Hot chocolate is a passion and this epic search for the best cup was a true learning experience
by Colleen Burns
Some of you may know that I have been a little MIA (sorry Claire, I truly love you) here at the paper for the past semester because I was studying abroad in Reims, France. So I figured it was about time I shared with everyone what I learned, and it all starts with one decadent dessert beverage: hot chocolate.
This past year, I tasted what I still believe is America’s best hot chocolate at a place called The Bent Spoon in Princeton, NJ. You should first know that I am well aware of the boldness of this statement. However, I believe I have the authority to make said statement based on the premise that I am a certified chocolate aficionado and would probably bleed hot chocolate if stabbed (please don’t test this theory).
Anyway, the Bent Spoon’s hot chocolate is unlike any other hot chocolate I have ever tasted. It is beyond chocolaty, rich in flavor, thick in texture, and to literally top it all off has homemade marshmallows. This single cup of GLORIOUSNESS inspired a semester full of foreign hot chocolate taste testing.
As someone who drinks hot chocolate almost every night (you can ask my roomies!), some of my friends were curious to what I would rate the hot chocolate I ordered at brunch one day in Paris. And thus, the hot chocolate chase began. Every time I visited a new city while studying abroad, I made it my mission to find the best hot chocolate(s), taste, rate, and document my oh so scientific findings on my Snapchat.
Every new hot chocolate was judged on a tight scale of 1 to 10, a perfect 10 of course representing The Bent Spoon’s cup. I took several factors into consideration to precisely decide the overall rating of the twenty-three episodes of my hot chocolate chase.
The most important qualification for a good rating is chocolatey-ness. A perfect 10 absolutely NEEDS to be made with high end chocolate to produce a super chocolaty flavor. This might seem obvious to those who prefer strawberry to chocolate and do not understand the complexity that chocolate has to offer. However, many of the hot chocolates in my chase were excellent 8s but could have been 9’s or 10’s if they were just richer and chocolatier. I cannot stress the following enough—hot chocolate can never be too chocolaty.
There are many other, important factors that could influence a rating but without the previously mentioned chocolate index, the rating would never ever reach a 10. These factors include thickness and texture; temperature; bitterness and sweetness; presence of marshmallows and/or whipped cream; taste, creaminess, and ratio of said marshmallows or whipped cream; extra spices or added flavors; and overall presentation and aesthetic of the mug/teacup.
As you can see, I take my rating process very seriously. However, it is not impossible to receive a 10 on the hot chocolate scale. In fact, TWO places earned themselves a 10: Milan and Versailles. Some memorable 9s included Rome, Florence, Paris, Dublin, and Barcelona. On the other hand, Brussels really let me down earning the lowest grade given: a 5. Meanwhile, there were plenty of other tasty (yet mediocre in the context of the scale) hot chocolates ranging from 6 to 8.5 in Strasbourg, Reims, Bruges, La Bresse, London, Edinburgh, and Clermont-Ferrand.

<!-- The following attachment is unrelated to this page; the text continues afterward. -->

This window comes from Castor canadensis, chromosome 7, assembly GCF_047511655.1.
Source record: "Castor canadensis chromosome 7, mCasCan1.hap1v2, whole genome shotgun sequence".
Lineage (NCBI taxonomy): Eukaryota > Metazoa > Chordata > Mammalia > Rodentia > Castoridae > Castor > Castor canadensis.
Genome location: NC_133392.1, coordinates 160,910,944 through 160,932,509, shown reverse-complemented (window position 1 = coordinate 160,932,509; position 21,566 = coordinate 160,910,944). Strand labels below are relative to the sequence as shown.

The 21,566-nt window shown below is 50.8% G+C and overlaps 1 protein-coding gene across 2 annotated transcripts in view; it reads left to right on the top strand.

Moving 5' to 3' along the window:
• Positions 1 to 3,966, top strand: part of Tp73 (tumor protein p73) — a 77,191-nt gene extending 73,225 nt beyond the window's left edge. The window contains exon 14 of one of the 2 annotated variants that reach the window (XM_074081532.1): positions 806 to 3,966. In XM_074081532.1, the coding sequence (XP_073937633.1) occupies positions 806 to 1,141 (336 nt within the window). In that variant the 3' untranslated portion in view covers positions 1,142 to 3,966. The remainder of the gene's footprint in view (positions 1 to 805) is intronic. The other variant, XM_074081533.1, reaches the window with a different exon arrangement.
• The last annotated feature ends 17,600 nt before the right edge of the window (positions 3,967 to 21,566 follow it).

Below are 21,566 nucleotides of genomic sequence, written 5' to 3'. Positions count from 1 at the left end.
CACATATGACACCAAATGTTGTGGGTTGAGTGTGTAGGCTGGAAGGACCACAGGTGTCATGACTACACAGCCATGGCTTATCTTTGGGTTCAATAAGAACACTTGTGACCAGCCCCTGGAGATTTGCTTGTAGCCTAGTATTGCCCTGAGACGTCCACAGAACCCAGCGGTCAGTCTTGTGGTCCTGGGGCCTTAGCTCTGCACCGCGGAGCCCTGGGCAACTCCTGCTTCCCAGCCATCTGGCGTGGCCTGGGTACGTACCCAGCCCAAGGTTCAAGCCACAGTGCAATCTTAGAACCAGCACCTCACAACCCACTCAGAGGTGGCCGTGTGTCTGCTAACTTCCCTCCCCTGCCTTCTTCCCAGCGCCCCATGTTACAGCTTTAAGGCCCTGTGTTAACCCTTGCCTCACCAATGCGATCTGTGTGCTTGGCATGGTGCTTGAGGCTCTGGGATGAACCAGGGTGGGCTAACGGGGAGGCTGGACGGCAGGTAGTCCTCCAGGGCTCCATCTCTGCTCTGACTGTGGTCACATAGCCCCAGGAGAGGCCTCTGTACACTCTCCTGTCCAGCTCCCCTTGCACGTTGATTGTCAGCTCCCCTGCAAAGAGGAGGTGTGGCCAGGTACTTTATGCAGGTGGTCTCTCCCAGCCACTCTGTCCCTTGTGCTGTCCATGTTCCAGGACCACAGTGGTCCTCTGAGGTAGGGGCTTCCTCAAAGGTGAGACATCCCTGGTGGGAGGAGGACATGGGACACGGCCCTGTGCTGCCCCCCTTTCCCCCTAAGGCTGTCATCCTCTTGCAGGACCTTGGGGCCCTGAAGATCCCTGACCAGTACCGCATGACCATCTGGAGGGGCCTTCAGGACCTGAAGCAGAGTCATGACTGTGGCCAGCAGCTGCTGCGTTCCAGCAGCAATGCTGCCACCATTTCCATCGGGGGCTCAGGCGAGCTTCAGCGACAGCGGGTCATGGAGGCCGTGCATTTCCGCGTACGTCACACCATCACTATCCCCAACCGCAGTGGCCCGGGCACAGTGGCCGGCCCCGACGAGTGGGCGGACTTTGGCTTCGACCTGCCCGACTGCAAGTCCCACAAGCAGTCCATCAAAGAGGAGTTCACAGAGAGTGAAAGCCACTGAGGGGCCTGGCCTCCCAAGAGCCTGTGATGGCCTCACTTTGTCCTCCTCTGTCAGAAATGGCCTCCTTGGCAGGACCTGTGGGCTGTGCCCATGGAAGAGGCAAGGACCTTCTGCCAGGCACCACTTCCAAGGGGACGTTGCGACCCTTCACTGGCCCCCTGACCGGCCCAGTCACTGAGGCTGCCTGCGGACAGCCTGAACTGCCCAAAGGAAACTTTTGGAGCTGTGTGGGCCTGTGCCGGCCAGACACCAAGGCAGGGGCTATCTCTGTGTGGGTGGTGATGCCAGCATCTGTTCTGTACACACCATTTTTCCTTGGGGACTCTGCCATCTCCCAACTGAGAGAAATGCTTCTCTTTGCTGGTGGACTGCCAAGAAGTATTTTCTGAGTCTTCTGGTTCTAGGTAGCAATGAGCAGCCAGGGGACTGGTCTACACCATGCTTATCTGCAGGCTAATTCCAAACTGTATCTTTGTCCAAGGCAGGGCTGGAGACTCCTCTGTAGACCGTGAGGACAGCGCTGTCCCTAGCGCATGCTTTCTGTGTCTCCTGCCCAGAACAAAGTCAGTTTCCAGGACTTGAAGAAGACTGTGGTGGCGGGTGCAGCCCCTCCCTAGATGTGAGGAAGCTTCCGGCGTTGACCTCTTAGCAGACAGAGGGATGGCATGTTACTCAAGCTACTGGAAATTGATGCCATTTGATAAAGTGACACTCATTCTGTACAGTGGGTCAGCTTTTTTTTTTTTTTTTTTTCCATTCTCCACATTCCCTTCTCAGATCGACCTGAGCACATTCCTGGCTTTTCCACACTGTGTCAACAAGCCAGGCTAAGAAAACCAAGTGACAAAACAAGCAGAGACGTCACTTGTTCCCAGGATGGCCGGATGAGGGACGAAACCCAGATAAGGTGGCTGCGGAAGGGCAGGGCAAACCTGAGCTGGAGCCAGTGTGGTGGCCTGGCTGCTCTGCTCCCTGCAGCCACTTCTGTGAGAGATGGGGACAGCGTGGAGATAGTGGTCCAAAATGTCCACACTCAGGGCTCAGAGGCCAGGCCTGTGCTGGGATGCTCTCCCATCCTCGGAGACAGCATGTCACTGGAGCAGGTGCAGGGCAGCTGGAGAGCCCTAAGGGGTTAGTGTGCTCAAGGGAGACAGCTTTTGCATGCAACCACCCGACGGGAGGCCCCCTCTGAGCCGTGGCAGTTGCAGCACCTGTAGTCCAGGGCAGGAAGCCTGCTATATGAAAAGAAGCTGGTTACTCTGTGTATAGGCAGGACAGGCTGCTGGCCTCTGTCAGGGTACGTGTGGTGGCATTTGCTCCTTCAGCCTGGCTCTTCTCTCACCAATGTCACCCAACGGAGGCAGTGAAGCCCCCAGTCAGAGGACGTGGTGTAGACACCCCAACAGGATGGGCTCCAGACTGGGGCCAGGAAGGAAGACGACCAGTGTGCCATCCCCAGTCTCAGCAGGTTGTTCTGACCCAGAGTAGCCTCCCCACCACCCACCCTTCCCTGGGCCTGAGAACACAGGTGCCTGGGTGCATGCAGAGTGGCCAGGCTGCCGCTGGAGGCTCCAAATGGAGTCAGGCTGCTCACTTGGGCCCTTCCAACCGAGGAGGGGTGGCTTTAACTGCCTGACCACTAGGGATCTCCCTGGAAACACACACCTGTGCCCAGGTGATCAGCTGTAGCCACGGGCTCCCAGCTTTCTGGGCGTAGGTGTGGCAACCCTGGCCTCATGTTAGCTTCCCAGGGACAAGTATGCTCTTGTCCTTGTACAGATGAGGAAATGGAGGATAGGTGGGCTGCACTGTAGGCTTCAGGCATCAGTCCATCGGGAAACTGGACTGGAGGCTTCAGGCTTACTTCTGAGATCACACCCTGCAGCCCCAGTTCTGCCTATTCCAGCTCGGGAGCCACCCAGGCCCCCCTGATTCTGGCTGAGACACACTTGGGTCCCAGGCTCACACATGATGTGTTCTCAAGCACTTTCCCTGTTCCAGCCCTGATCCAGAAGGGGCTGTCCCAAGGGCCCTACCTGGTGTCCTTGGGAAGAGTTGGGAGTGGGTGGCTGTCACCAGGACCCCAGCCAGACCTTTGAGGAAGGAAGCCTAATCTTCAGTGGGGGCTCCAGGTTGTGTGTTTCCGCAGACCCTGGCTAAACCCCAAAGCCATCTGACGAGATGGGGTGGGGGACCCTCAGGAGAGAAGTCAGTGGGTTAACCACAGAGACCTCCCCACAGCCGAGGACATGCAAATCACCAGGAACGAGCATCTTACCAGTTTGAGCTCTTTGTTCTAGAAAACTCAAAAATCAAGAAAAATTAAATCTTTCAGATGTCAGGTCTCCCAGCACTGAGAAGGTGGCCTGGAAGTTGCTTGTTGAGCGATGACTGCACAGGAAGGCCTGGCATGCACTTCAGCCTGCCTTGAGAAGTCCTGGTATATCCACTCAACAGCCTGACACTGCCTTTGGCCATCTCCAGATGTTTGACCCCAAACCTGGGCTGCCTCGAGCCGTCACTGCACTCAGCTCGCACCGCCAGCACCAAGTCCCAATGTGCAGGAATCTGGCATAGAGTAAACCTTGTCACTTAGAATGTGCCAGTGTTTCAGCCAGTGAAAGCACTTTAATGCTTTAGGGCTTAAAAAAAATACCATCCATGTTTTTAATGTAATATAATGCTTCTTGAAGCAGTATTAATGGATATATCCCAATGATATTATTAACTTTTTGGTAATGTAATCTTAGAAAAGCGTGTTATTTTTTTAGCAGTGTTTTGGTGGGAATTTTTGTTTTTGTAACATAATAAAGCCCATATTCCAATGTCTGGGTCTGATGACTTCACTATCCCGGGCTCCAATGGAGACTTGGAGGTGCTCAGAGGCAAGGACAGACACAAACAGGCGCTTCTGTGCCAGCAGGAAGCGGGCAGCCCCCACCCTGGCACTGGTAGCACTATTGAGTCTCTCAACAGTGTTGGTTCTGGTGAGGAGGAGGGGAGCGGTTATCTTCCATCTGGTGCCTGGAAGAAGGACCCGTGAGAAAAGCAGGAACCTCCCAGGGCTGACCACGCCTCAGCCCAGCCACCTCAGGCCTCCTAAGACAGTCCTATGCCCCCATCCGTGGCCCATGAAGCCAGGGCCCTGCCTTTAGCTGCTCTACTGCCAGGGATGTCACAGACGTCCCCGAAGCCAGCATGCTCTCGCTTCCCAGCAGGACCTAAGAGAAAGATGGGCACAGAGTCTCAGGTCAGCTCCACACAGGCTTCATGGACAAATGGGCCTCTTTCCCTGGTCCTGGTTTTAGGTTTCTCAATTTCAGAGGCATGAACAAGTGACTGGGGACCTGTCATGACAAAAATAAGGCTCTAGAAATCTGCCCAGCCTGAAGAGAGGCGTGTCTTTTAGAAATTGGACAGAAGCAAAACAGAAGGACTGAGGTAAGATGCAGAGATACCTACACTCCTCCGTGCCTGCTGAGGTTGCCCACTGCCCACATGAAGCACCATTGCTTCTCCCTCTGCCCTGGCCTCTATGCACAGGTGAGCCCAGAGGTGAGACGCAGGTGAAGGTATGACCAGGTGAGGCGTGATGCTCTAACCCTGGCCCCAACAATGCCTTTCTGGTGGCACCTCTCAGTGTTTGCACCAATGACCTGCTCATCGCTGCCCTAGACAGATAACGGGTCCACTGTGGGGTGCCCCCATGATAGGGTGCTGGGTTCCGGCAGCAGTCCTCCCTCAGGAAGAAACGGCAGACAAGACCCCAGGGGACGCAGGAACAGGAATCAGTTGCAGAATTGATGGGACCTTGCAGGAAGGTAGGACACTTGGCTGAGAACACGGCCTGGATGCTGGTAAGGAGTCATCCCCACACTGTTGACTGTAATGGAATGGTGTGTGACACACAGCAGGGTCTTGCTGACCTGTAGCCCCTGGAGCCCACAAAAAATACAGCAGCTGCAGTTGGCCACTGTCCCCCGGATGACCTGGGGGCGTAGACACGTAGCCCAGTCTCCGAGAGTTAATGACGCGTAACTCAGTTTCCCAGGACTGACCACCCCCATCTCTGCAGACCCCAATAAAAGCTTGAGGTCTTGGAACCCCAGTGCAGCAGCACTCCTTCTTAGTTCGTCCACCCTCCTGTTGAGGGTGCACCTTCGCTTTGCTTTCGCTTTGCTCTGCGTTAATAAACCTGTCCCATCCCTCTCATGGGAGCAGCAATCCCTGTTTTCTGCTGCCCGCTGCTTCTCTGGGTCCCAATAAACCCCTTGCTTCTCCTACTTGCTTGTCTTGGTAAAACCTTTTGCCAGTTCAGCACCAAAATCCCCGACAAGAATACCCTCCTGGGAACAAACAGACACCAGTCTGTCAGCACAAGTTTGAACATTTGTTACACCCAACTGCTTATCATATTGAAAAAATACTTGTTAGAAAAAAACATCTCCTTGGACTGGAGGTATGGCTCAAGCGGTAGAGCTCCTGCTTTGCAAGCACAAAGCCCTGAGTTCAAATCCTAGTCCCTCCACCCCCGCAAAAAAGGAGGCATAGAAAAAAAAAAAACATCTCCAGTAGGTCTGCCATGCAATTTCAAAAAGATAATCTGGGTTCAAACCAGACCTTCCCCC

Some people may remember and evaluate their time studying abroad in different, probably more normal ways. But I, I measured my study abroad experience with 23 hot chocolates. And here’s what I learned:
- Looks can be deceiving. Sometimes the prettiest hot chocolates promise more than they can deliver in the actual content aka the taste. Fancy cups and designs in whipped cream do not necessitate an outstanding cup of hot chocolate. And this is a two-way street: sometimes the plainest cup of hot chocolate will surprise you with gourmet chocolatiness! Just how sometimes a shoddy-looking hostel is an actual shoddy hostel, and sometimes it’s an amazing place to stay and meet cool people!
- Appearances aren’t everything, but presentation still matters. While hot chocolate doesn’t need to be sporting a teacup fit for the Queen, attention to detail and presentation will surely be noted and appreciated in the overall rating. This reminds me of the nine oral exposés I had in just one semester, ranging in subject matter and language. Let’s just say I learned the art of Google Slides themes and creating the perfect aesthetic.
- It is never a bad idea to stop your tourist-packed travels for a cup of hot chocolate because hot chocolate has the power to bring good things your way. For example, hot chocolate brought me free pie in Rome when it snowed for the first time in ten years! In Barcelona hot chocolate brought me much needed time to rest my legs because I still do not work out enough to maintain the proper muscle mass of an active tourist.
- Hot chocolate is only as good as the people you share it with! I’m talking about the amazing friends I made in Reims. I’m so happy to have met you and can’t wait to see you again someday soon! This also applies to the friends back home who with I digitally shared my hot chocolate via Snapchat and who didn’t get tired of my snap stories. I loved getting responses to my hot chocolate ratings, so thanks for coming on this chase with me (and sorry to my snap friends who probably think I’m an annoying chocolate freak).
- I still can’t count!! Some of you may notice I have two episode 10s, meaning that there are in fact 23 episodes, not 22. My deepest apologies; some things never change.